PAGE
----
By Philip Lawlor, managing director, head of global markets research
The pickup in headline first-quarter US GDP growth sent out false signals about the underlying health of the US economy, as a closer analysis reveals. And the recent flare-up in US-China trade tensions isn’t helping.
As we highlight in our latest overview of the global equity markets, even the pacesetting US economy has been losing momentum for the past several quarters. The US Q1 GDP benefited from mostly transitory gains in net exports and inventories. Personal consumption growth and final sales to domestic purchasers (a measure of household and business spending that excludes exports and inventories) have slowed sequentially since Q2 2018, as has nominal GDP (see chart below). A protracted US-China trade war and new tariffs, if sustained, would impose additional strains on US consumers and businesses.
Trade conflict reignites global growth fears
Market sentiment remains fragile. With the recent escalation in the US-China trade war, overnight indexed swap markets are pricing in greater odds of at least one Federal Reserve rate cut this year. In past cycles, Fed rate cuts have coincided with signs of weakening US wage growth, a lagging indicator. It would appear, then, that the market believes that US pay gains have already peaked. This also suggests if wage growth continues to accelerate it might prevent the Federal Reserve from delivering the rate cuts the markets expect.
The upswing in safe-haven currencies since March, the recent inversion of the US Treasury yield curve (with three-month bill yields rising above 10-year bond yields for the first time this policy cycle) and the sharp falloff in safe-haven sovereign bond yields (see chart below) lend further credence to rate-cut expectations.
The good news − US EPS forecasts improve
The stronger-than-expected Q1 GDP and earnings results have driven a decisively positive turn in consensus 12-month-forward EPS forecasts for the Russell 1000® and 2000® Indexes, following several months of steady declines (see chart below). For most other developed markets, the downtrend in forward EPS estimates appears to have bottomed, with the exception of Asia Pacific, which has continued to see downgrades.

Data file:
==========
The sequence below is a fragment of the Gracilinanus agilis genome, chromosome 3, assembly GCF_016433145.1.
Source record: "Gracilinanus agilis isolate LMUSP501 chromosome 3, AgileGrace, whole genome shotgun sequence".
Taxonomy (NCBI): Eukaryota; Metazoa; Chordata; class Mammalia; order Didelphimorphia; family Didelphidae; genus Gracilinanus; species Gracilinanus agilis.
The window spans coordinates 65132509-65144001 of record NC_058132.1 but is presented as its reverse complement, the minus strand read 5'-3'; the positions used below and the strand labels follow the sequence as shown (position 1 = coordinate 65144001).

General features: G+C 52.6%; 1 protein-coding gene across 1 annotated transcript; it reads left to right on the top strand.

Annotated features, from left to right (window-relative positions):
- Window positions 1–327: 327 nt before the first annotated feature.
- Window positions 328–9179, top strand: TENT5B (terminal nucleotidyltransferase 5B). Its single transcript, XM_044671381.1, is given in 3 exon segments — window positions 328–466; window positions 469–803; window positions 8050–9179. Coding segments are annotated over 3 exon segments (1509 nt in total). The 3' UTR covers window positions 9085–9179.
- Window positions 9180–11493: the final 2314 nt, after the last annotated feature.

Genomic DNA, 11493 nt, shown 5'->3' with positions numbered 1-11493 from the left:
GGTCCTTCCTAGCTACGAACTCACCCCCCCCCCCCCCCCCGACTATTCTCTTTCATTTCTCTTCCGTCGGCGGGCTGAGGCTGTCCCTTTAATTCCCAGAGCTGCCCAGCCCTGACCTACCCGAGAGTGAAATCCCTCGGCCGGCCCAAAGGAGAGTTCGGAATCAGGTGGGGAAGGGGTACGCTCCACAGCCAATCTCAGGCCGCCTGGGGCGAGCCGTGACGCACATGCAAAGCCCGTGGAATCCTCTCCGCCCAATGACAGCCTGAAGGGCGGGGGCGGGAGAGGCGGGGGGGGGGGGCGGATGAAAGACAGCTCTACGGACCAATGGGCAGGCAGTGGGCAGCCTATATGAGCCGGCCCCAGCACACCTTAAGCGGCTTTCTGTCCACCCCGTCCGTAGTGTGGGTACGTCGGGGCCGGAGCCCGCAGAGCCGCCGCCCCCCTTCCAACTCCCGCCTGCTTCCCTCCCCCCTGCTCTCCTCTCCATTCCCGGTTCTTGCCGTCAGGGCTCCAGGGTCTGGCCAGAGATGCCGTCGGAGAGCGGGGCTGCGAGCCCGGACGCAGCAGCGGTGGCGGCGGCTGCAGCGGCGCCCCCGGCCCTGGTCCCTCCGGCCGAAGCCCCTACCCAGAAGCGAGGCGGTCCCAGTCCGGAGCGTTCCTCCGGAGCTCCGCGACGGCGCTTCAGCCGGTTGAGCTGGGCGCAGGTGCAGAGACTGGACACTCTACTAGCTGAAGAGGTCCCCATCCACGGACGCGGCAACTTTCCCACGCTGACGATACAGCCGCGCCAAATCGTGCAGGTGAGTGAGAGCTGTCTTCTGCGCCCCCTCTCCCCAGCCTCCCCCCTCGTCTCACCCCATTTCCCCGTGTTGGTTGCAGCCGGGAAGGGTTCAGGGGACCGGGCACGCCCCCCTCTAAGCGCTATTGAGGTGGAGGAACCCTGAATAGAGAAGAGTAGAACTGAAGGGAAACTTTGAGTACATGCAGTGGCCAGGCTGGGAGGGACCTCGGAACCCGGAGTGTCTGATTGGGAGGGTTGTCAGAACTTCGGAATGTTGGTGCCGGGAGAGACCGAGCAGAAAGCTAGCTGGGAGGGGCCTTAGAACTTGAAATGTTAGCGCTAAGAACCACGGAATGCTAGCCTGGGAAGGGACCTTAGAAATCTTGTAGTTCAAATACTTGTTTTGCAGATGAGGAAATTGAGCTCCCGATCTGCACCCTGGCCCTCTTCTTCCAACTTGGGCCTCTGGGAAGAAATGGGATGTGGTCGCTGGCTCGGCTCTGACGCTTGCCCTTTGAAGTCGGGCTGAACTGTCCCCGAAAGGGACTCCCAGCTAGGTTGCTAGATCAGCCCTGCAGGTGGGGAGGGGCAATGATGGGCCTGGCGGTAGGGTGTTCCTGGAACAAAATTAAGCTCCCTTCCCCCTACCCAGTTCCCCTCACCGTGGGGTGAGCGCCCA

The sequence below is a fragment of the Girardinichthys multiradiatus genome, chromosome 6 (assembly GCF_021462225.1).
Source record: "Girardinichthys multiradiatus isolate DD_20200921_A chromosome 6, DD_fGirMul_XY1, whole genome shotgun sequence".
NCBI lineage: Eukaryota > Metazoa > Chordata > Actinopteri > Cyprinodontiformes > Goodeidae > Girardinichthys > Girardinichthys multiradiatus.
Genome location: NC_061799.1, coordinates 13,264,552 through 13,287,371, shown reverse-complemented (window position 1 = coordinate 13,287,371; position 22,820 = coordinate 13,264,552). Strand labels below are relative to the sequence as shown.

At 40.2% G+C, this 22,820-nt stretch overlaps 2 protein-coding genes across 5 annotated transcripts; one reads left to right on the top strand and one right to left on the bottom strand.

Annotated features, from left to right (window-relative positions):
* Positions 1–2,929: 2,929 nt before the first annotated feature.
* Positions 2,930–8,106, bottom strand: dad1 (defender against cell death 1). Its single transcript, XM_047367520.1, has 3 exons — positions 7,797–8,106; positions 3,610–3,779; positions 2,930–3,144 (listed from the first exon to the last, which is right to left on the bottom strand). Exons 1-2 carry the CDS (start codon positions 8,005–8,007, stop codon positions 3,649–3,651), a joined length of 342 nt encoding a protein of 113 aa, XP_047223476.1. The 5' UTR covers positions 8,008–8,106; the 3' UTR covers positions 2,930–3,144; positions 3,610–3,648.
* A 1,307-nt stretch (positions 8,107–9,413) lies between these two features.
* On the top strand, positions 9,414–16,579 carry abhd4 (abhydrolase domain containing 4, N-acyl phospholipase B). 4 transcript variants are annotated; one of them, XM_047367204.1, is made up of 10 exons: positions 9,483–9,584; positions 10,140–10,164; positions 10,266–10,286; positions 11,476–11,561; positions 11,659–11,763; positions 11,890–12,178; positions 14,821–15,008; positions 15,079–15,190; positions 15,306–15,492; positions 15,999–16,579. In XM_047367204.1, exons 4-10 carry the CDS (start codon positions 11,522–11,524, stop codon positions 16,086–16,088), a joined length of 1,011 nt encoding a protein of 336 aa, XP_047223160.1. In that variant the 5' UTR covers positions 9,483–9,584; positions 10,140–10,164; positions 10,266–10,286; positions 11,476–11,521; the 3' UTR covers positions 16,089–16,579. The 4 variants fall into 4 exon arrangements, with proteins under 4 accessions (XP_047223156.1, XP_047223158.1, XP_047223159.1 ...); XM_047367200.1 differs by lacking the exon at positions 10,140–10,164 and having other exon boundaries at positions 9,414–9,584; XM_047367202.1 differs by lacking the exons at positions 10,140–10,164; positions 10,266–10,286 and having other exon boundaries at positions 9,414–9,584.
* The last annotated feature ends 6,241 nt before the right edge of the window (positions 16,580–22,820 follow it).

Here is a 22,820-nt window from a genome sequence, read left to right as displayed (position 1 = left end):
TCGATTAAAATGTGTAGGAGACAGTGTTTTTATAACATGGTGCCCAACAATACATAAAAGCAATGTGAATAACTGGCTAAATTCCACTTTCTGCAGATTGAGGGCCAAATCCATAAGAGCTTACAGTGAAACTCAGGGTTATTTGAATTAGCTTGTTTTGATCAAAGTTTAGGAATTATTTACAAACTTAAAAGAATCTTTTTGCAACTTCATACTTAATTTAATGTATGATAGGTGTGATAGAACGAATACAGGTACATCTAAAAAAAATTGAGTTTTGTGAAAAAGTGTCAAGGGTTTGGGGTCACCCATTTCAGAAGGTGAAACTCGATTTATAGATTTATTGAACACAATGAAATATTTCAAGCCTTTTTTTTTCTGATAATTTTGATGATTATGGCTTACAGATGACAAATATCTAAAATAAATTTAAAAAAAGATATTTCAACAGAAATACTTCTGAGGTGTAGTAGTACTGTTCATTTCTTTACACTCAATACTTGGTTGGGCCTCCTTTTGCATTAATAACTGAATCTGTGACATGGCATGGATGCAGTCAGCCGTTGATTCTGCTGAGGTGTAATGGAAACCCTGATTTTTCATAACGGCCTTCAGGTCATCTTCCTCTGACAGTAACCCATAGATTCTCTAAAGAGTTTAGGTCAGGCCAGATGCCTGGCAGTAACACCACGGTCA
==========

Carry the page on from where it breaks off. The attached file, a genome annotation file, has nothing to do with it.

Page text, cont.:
While consensus analyst forecasts have been cut significantly over the past six months, the Russell 2000 remains the earnings growth leader, with 2019 EPS now projected to advance 14% year-over-year. That compares with expected gains of 3.5% for the Russell 1000 and of 4.1% for the FTSE World ex US Index.
The good news − global selloff clips valuations
The recent retreat in global equities brought valuations mostly lower across most developed markets. At 16.9x consensus 12-month-forward EPS estimates, the FTSE US multiple remains well below its 2018 peak and three-year average.
On this basis, the FTSE US also retains a sizable 36% premium relative to its global peers. Moreover, viewed through the lens of long-term inflation-adjusted price/earnings ratios (the moving-average PE, or MAPE), the FTSE US Index represents the only market with a current reading above its 20-year average and stands at almost twice the levels of FTSE Europe ex UK and FTSE Asia ex Japan Indexes.
It is important to assess the equity outlook within the context of this evolving macroeconomic environment. Given the lessons of past late-cycle eras, incoming data suggest continued crosswinds for risk assets.
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